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There’s More To Driving Than Meets The Eye (Sight)

July 19, 2019 by in category News with 0 and 0
Home > News > News > There’s More To Driving Than Meets The Eye (Sight)

Some of us have been known to put off the dreaded eye test for fear of being told it’s time to adorn some snazzy specs. However, be warned as your vanity in avoiding wearing glasses could mean that you break the law if you drive your vehicle when your eye sight does not meet the minimum standards for driving.

What are the minimum standards?

Although there is no regular test undertaken by the DVLA in relation to your eye sight you have a duty to ensure your vision meets the minimum eyesight standard for driving. You MUST wear your glasses or contact lenses every time you drive if you need them to meet the minimum eyesight requirements.  It is an offence not to do so and in turn could invalidate your motor insurance if you have an accident if you drive without your eyewear.

You must have a visual acuity (your central vision, the vision you use to see detail) of at least decimal 0.5 (6/12) measured on the Snellen scale. The Snellen scale is the board you will have seen in your opticians that has a number of lines of letters or numbers that you need to be able to read from. You can wear glasses or contact lenses, if necessary using both eyes together. If you only have sight in one eye, then the minimum standard must be met with that eye. You must also have an adequate field of vision (how much you can see around the edge of your vision, while looking straight ahead). For more information visit https://www.rnib.org.uk/eye-health/registering-your-sight-loss/criteria-certification.

The practical driving test – eye sight test

You may recall the start of your driving test, when the examiner asked you to read the number plate of a vehicle somewhere in the distance. The reason for this is because all drivers must be able to read a clean number plate of the new style from a minimum distance of 20 metres (approx. 66 feet or 5 car lengths). If the car used has an old number plate, the minimum distance is 20.5 metres. You are able to wear your contact lenses or glasses to do this part of the test. If you are unable to complete this part of the test after 3 attempts you will fail your driving test without even getting into the vehicle.

What are the implications?

In accordance with Rule 92 of the Highway Code  and section 96 Road Traffic Act 1988, it is an offence to drive a vehicle if your eyesight does not meet the minimum requirements (see above). Furthermore, a police constable has the power to require you to perform an eye sight test at the roadside if they suspect your eyesight does not meet the minimum requirements to drive. Failure to comply with such a test, having been required to do so by an officer, is also an offence.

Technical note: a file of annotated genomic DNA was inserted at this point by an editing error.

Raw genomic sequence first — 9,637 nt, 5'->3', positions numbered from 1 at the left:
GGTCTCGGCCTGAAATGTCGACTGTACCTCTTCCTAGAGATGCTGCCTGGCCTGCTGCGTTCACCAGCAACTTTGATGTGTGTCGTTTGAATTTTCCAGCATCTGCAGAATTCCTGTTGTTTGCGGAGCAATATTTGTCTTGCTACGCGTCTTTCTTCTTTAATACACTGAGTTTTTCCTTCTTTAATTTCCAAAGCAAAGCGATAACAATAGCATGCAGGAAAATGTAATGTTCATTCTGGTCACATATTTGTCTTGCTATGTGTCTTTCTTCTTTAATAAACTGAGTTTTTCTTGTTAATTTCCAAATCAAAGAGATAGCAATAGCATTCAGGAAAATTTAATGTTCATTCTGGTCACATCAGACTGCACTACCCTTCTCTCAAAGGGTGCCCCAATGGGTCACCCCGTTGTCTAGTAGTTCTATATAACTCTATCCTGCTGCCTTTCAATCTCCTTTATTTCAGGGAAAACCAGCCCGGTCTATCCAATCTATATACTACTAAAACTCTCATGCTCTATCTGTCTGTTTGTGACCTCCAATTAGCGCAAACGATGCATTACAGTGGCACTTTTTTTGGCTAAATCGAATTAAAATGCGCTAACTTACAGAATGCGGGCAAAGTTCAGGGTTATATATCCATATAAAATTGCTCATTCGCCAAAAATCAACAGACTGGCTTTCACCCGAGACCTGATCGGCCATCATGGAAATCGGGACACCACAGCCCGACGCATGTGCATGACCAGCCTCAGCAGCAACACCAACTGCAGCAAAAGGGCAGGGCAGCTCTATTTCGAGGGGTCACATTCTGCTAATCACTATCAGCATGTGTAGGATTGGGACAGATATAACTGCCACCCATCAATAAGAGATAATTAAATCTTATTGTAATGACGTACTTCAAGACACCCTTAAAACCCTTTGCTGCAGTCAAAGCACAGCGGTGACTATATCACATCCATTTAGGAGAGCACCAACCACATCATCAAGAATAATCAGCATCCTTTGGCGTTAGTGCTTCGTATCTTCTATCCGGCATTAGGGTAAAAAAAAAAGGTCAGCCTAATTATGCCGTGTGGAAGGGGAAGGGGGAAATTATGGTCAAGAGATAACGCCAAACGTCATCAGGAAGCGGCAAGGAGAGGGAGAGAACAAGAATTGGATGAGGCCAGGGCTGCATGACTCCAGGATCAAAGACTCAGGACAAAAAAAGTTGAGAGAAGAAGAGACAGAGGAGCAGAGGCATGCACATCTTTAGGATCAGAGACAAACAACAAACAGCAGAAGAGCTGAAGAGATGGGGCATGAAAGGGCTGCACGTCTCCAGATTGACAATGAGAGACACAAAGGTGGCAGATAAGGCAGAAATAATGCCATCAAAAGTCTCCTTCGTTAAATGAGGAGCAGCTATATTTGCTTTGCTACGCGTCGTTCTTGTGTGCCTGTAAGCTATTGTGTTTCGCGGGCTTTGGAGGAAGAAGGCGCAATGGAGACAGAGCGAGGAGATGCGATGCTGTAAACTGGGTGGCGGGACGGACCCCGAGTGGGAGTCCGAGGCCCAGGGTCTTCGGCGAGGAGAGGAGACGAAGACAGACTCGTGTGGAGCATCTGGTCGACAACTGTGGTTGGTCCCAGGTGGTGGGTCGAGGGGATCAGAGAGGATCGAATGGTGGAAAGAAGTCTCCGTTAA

Both of these offences carry an obligatory endorsement of 3 penalty points on your driving licence and a fine of up to £1000.00.

If you fail the eyesight test then a police officer can also make a request to the DVLA for an urgent revocation of your driving licence. They must only do this if they believe the safety of other road users will be put at risk if a driver remains on the road. The DVLA can issue a formal revocation notice which could be delivered to the offending driver on the same day. This is known as “Cassie’s Law.” The law was passed in memory of a young woman who was killed by a driver who had previously failed a roadside eye test and the police were still in the process of getting his licence revoked.

Reporting requirements to the DVLA

You must report any eye conditions to the DVLA that affect both eyes (and your last remaining eye if you only have one). This doesn’t include being long or short sighted or colour blind. Some of the most common eye conditions that ought to be disclosed include:

  1. Glaucoma – this leads to a loss of peripheral vision and can also cause tunnel vision which results in a loss of side vision
  2. Macular Degeneration – this is where the central vision deteriorates and usually occurs in old age
  3. Cataracts – this is when the eye lens becomes cloudy and leads to blurred vision. A person may also become sensitive to glare.
  4. Diabetic Retinopathy – this is caused by diabetes and results in patches of vision loss. A person’s vision will lack sharpness across their visual field and makes it difficult for them to drive
  5. Blindness – this is the loss of all useful vision even though light and dark may still be visible

What should I do?

The NHS recommend that you have an eye sight test every two years. Your ophthalmic practitioner or optometrist may recommend you have a sight test more often if you have diabetes, are aged 40 or over and have a family history of glaucoma or you are aged over 70.

You must wear your glasses or contact lenses whilst driving at all times if they are required to ensure your eye sight meets the minimum standard for driving. Failure to do so could result in you committing a criminal offence and putting the safety of yourself and others at risk.

Embrace Those Frames!

So, rather than dread the “four eyes” insults being slung at you, take inspiration from the words of Bake Off favourite, Prue Leith, also known as spectacle wearer of the year and having just launched her own range of brightly coloured frames:

“I really believe beautiful, colourful glasses are a morale booster. I feel distinctly more confident wearing mine. I have, I confess, at least a dozen pairs and I pick one each morning like choosing a necklace or shoes.”Prue Leith

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